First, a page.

Title: History of the Chartist Movement, 1837-1854
Binding: Soft cover
Book Condition: New
2012. Paperback. . . . . . Books ship from the US and Ireland. Bookseller Inventory # V9780217224116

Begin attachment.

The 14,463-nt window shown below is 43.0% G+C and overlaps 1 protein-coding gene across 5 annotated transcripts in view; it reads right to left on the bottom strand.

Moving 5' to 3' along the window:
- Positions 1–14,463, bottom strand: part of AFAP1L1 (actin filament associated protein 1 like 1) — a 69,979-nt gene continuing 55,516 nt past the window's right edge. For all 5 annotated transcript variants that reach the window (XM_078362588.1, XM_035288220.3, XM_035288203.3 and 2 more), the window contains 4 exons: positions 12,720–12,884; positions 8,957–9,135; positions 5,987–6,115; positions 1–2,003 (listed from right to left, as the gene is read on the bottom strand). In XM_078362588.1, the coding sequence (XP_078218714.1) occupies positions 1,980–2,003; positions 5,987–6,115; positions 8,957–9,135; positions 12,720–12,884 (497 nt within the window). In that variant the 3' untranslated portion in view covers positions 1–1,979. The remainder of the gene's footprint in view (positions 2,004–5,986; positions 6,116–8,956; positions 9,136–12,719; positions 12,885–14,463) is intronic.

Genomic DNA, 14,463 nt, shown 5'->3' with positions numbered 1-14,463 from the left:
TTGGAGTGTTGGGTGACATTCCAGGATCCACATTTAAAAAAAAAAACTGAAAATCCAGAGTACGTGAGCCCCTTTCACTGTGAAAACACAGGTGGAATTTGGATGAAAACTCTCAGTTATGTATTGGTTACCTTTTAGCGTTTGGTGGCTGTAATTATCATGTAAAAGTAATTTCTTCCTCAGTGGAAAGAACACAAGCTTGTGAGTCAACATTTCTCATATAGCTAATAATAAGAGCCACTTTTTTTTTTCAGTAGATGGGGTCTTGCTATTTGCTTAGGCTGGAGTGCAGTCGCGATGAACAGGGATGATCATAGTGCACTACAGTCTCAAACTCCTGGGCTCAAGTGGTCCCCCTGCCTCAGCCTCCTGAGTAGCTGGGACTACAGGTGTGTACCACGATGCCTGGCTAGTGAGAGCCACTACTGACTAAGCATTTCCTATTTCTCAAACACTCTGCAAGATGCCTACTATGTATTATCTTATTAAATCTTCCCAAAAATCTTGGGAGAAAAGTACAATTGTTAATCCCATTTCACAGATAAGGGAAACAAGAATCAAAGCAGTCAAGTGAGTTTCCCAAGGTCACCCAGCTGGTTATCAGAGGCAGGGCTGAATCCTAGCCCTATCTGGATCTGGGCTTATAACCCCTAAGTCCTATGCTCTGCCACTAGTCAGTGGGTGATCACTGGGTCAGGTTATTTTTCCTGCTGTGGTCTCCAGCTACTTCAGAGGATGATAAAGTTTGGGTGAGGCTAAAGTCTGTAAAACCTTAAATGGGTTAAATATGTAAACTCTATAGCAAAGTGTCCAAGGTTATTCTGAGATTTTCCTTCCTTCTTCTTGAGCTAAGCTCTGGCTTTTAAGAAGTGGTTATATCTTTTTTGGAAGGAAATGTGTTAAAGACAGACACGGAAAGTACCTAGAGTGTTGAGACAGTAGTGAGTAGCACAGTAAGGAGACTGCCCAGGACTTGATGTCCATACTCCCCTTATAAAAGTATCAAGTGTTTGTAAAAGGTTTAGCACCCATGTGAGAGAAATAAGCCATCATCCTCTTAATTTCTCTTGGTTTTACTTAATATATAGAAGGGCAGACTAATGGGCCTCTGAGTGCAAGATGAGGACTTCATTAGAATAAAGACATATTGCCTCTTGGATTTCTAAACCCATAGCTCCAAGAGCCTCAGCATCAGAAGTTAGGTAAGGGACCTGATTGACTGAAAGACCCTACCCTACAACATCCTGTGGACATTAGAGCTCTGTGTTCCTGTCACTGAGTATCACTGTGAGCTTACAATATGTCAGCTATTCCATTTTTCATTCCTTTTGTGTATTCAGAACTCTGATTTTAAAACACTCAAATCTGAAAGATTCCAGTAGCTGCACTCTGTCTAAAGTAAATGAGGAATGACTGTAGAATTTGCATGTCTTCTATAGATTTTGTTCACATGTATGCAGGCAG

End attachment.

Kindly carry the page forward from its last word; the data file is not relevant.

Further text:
Synopsis: This historic book may have numerous typos, missing text or index. Purchasers can download a free scanned copy of the original book (without typos) from the publisher. 1894. Not illustrated. Excerpt: ... favourable to those principles. He condemned the democratic institutions of America, and said all he could to excite the prejudices of his hearers against the prisoners, and expressed the deepest regret that the law was not more stringent with regard to offenders of that class. In sentencing some of the prisoners he told them that he entertained for them no other feelings than those of abhorrence and contempt. He also told them that the House of Commons would never allow members to sit in that House without a property qualification. He appeared ignorant of the fact that all the Scotch members were already sitting there without any such qualification. In short, this ferocious political judge threw all the opprobrium he could on the industrial orders, and all who advocated their cause. He set forth that the bulk of society were ever to remain the branded slaves of the few. This charge excited great indignation throughout the country. Even the middle class press denounced it; and it was made the subject of discussion and of a motion by Duncombe in the House of Commons; and although the motion was lost, it had a goodly number of supporters, and a very strong opinion was expressed against the brutal conduct of Lord Abinger, who not long after died, we believe unregretted, except amongst his private friends. Almost immediately after the March assizes Duncombe also brought forward a motion for the appointment of a Select Committee to enquire into certain grievances complained of by White, Harney, Brook, Leach, Morrison, Skevington, and many others, in all about twenty-two persons. The petitions set forth a number of complaints as to a demand for excessive bail, harshness of proceeding when arrested, annoyances while in prison, and other similar matters. Duncombe, in a ...
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